Mississippi State Basketball's Season Ends in First Round of NCAA Tournament

Mississippi State basketball lost to Michigan State in the First Round of the 2024 NCAA Tournament. What went wrong for the Bulldogs?

March 21, 2024, Charlotte, NC, USA; Mississippi State Bulldogs guard Josh Hubbard (13) shoots over
March 21, 2024, Charlotte, NC, USA; Mississippi State Bulldogs guard Josh Hubbard (13) shoots over / Bob Donnan-USA TODAY Sports

Mississippi State basketball's 2023-2024 season came to a close on Thursday. The Bulldogs fell in the First Round of the 2024 NCAA Tournament to Michigan State, 69-51. Mississippi State finished their season with a 21-14 record.

The Spartans led the game from start to finish, fully controlling things throughout. Even on the handful of occasions where the Bulldogs would get within a couple of possessions, it never truly felt like Michigan State was in any real danger of losing the game.

Mississippi State's offense had arguably it's worst performance of the season. They had their moments of good defense, but they also allowed the Spartan's far too many clean looks. Granted, it's tough to get stops when your own offense has you stuck in transition defense the entire game.

This was simply an all-around poor game for Mississippi State basketball, and it ended their season.

Mississippi State basketball's offense ends year with awful game

Michigan State came into this game rated 9th in KenPom in adjusted defensive efficiency. It showed against Mississippi State.

The Spartan defense had the Bulldog offense in purgatory. State shot just 37% for the game and 22% from three. Despite having an assumed major advantage down low, State's bigs were practically nonexistent in this game. None of Tolu Smith, Jimmy Bell, or Cam Matthews had the type of performances expected out of them (foul trouble made things more difficult).

After keeping Mississippi State in the game with 13 first half points on five made field goals, Josh Hubbard made just one more shot in second half, finishing with 15 points on 6-18 shooting.

Furthermore, State committed 15 turnovers in the game. Michigan State turned those mistakes into an incredible 29 points. The Bulldogs needed to protect the basketball and get big days from their post players to have success against the Spartans. They did neither.

Mississippi State basketball couldn't slow the Spartans enough on defense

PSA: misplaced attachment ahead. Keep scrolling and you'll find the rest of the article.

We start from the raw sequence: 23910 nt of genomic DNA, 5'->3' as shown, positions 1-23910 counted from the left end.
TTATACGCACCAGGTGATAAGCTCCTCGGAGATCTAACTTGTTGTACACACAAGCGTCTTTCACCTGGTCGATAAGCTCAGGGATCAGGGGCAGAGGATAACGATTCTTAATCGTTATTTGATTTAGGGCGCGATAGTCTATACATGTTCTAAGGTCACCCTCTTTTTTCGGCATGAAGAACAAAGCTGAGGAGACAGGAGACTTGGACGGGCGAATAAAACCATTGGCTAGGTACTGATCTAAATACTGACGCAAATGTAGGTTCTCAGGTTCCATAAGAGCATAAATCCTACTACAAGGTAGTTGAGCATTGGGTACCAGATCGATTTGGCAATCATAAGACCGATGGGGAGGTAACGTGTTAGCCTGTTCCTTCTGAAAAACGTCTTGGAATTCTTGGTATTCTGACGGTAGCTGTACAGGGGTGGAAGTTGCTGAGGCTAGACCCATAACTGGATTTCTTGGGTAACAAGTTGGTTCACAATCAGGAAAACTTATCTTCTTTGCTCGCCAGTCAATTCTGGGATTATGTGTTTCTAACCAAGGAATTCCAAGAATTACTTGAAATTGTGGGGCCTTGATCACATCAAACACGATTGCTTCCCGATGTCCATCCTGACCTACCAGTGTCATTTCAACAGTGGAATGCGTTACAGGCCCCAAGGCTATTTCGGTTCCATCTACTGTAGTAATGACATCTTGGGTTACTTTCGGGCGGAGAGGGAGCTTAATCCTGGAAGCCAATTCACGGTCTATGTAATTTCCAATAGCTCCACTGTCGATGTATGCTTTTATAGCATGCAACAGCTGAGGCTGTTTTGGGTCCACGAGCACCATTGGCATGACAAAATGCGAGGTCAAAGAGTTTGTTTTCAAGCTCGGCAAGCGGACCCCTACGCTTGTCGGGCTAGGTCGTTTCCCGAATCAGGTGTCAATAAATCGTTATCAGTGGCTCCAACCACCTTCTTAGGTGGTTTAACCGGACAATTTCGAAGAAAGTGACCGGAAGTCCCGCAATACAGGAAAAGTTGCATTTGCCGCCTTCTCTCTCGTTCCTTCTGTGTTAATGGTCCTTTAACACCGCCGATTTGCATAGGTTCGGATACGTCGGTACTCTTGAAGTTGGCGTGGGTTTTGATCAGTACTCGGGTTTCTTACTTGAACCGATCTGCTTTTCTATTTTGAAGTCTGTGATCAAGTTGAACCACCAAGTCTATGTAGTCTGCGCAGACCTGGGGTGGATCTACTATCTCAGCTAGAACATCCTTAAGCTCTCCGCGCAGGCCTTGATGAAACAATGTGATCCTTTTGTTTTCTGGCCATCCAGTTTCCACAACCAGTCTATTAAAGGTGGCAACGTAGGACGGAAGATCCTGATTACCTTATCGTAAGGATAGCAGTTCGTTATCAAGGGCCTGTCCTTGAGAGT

State's defense wasn't pretty either. Michigan State shot 50% from the floor and connected on 10 three-pointers. The Spartans had a good group of scorers that the Bulldogs needed to keep in check Thursday, and they failed to do so.

The trio of Tyson Walker, Jaden Akins, and Malik Hall combined for 44 points. Walker led all scorers with 19. State's defense simply allowed far too many open looks for Michigan State, and the Spartans made them pay.

The Bulldogs did do a good job of forcing turnovers. They actually forced more turnovers than Michigan State (16). But because of the ineptitude of their own offense, they finished with 10 fewer second chance points.

Offensive ineptitude also contributed to a lackluster showing on defense. Michigan State is at their best on offense running in transition. Mississippi State gave them plenty of chances to do that with turnovers and missed shots. They had to play transition defense most of the game, and it didn't go well.

Mississippi State basketball will look very different this year

Mississippi State basketball came into this season with high expectations. They brought back every major contributor from a tournament team in 2023 and added the pieces they thought would provide the offensive spark needed.

They showed flashes of that potential this season, but the consistency was never there. It's why the regular season was such a roller coaster and they entered the SEC Tournament with their tournament hopes in doubt. But the way they played in Nashville inspired confidence they could do damage in March.

Unfortunately, the worst version of the 23-24 Bulldogs showed on Thursday, and the season ended in disappointing fashion.

Now you look ahead to next season, and this will be a very different team. At a minimum, Tolu Smith, DJ Jeffries, Deshawn Davis, and Jimmy Bell will be gone. Cam Matthews and Shakeel Moore may have also played their final games as Bulldogs. And in a transfer heavy era of college sports, even those who may return may choose to go elsewhere.

Chris Jans is going to have to go hard in the portal to build a competitive team this year. Josh Hubbard obviously gives you an incredible piece to build around, but he can't do it all on his own. Jans said in his introductory press conference in 2022 that he believes you have to build the roster for a tournament team every year in the portal era.

That will be put to the test next season.